In the narrow lanes of the historical city of Jodhpur, a community has been creating the signature Jodhpuri chappals tirelessly for generations.
Art. The term is vast and enveloping, a gamut of expressions. It is extremely difficult to define art in its entirety. It is highly appreciated in galleries, traversing through paintings, murals, and sculptures, and at the same time, unexplored, found in hundreds of nooks and crannies of ever-so-vibrant India. Art is created everyday by hundreds of artisans, unknown and unheard of. In one of its documentation trips, Project Kalayatra navigated through Jodhpur’s Sardar Market to discover a community of artists creating one of India’s favourite footwear—the Jodhpuri chappals.
The history of footwear in India can be traced back to the Vedic period. To put it in easy terms, Indians have been wearing shoes and sandals, forever. In the midst of the evolution to international brands and unconventional designs, there have been things closer home, which still find abundant space in our hearts and wardrobes alike.
Jodhpuri chappals, enclosed in multiple hues, are the protagonist today.
A walk through the “Chappalon Wali Gali” behind the city’s Clock Tower leads to a narrow nondescript lane. Awaiting no second glances, the lane looks like any of the hundreds winding around Jodhpur, famous for its 15th century Mehrangarh Fort. “Chappalon wali gali” literally translates to “the Footwear Street”.
Lined on both sides are a dozen houses, rhythmically constructing their version of art in the form of Jodhpuri chappals.
The story of Jodhpuri chappals is incredibly romantic. The metamorphosis of plain leather into a completed colourful chappal is incredibly disciplined, as much as it’s beautiful. The process of making the chappal is an example of a well-oiled factory line, where the women and men share equal responsibilities to bring out the finished product. The leather received from various parts of the state is treated and then worked on by the men, who learn the art from their fathers, and have been doing so for generations.
The soles and covers are turned into sturdy shapes to fit various kinds of feet and sizes.
Now, the women take over with their nimble fingers, creating the beautiful embroidery which makes the Jodhpuri chappal so distinct from the various footwear coming out of other parts of India.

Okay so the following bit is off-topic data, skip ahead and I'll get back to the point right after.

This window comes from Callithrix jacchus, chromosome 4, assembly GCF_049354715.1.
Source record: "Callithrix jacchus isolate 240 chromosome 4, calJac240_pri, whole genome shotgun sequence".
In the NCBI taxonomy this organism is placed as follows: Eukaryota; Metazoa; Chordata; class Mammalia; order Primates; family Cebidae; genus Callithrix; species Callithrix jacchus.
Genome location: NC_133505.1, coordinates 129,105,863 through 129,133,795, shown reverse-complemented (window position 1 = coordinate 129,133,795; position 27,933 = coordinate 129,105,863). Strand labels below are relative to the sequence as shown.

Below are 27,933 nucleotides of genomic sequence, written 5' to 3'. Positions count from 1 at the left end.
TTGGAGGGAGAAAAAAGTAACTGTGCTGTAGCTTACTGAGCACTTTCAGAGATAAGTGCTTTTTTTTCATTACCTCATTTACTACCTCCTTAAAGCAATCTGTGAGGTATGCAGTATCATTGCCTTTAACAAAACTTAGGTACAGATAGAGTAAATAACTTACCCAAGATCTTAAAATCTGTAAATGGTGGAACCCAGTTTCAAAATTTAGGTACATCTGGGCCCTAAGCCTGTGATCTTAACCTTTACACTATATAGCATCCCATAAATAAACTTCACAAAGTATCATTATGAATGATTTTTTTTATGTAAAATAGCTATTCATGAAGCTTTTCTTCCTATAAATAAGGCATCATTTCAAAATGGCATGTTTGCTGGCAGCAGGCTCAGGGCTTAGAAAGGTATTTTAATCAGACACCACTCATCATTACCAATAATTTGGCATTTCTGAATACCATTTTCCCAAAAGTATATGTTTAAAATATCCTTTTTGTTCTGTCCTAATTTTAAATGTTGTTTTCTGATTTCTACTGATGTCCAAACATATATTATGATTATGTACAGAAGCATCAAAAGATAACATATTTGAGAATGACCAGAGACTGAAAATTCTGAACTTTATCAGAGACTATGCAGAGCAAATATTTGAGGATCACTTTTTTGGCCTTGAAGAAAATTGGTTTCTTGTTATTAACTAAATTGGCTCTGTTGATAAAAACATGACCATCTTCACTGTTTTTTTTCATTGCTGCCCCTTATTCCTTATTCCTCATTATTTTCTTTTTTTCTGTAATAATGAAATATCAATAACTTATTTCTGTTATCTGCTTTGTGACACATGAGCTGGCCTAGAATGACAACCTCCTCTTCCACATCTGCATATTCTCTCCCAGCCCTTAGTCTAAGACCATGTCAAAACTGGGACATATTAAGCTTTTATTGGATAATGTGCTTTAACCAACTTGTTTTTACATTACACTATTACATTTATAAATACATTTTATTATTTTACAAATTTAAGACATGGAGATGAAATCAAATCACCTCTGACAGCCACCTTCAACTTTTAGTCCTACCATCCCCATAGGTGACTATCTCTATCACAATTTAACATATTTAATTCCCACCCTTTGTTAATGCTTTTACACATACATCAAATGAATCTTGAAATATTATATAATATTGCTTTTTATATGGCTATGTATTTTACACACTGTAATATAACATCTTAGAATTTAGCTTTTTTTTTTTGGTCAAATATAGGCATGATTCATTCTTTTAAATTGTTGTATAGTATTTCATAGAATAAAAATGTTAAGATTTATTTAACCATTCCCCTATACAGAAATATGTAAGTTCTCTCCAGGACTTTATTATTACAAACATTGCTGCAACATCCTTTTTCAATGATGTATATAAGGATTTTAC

Cooing to the infant on her lap, sought by the whistle of the pressure cooker every five minutes, an artist, from under her ghungat (veil), embroiders three to four pairs of chappals, every day.
Jodhpuri chappals have adorned feet for years. Middlemen picked them from these streets, and send them in huge numbers to shops in bigger cities, especially to the metros. Suppliers provide them to the hawker at the pavement and dozens of e-commerce websites, alike. The cost of a Jodhpuri chappal ranges from ₹300-500 when bought from any of these sellers.
The artists usually receive as low as ₹30 to embroider one pair of Jodhpuris. For years, they have worked under clouds of economic disparity, and it’s not unknown to them. Quite contrary to the morose atmosphere one would expect, these artisans overwhelmingly display happiness, punctuating their everyday juggling of work with smiles.
There is an infectious camaraderie of sharing a common goal to create a craft.
What sets this community apart is their pride in accepting themselves as heirs to a skill passed on to them for generations. The younger artists have migrated to cities (as is the story with many art forms in small cities and villages), yet many have returned to their community in recent times. Unknown to many, more often than not, economic support plays second fiddle to the appreciation and encouragement that the artist seeks.
In the last few years, some resident history guides have brought sets of tourists and visitors to the chappalon wali gali, and the difference is evident in the faces of these artists. There is no prominent support for financial independence from any individual, organization, or the government.
The artists themselves seek no aid, and are vocal about the fact that all they need is a chance at fair trade.
A little effort can go a long way. Whether you are a tourist, visitor, volunteer, or shopper, one can script a significant role in this movement. Jodhpur is visited by tourists all year-round. Inculcating these artists and other existing art forms as a part of the tourist trail can be amply beneficial. A visitor to Jodhpur can contribute by taking half a day out of his/her schedule to spend time with the artists. After all, chappalon wali gali is central to Jodhpur, and easily accessible.
Volunteering to help or learn the trade, and buying directly from the artisans or organizations who support fair trade for the artists, is another positive. It is heartening to see the comeback of Indian indigenous art in the lives of many Indian shopping enthusiasts. India is a kaleidoscope of handicrafts.
Exploring, learning, and being aware of this is the first big step to indigenous art conservation.
The city of Jodhpur owes as much of its glory to history as it does to the various art forms which have originated and thrived here. This includes the Jodhpuri chappals, the Bandhini sarees, leather bags, camel bone sculpting, and so much more. All it needs is an effort to explore and discover that little extra which is usually unheard of. This vibrant city welcomes explorers, connoisseurs, artists, story tellers, and wanderers,to experience art rarely found in books.
If you know any artisans/art forms that are little-known and in need of assistance, contact Project Kalayatra via email.
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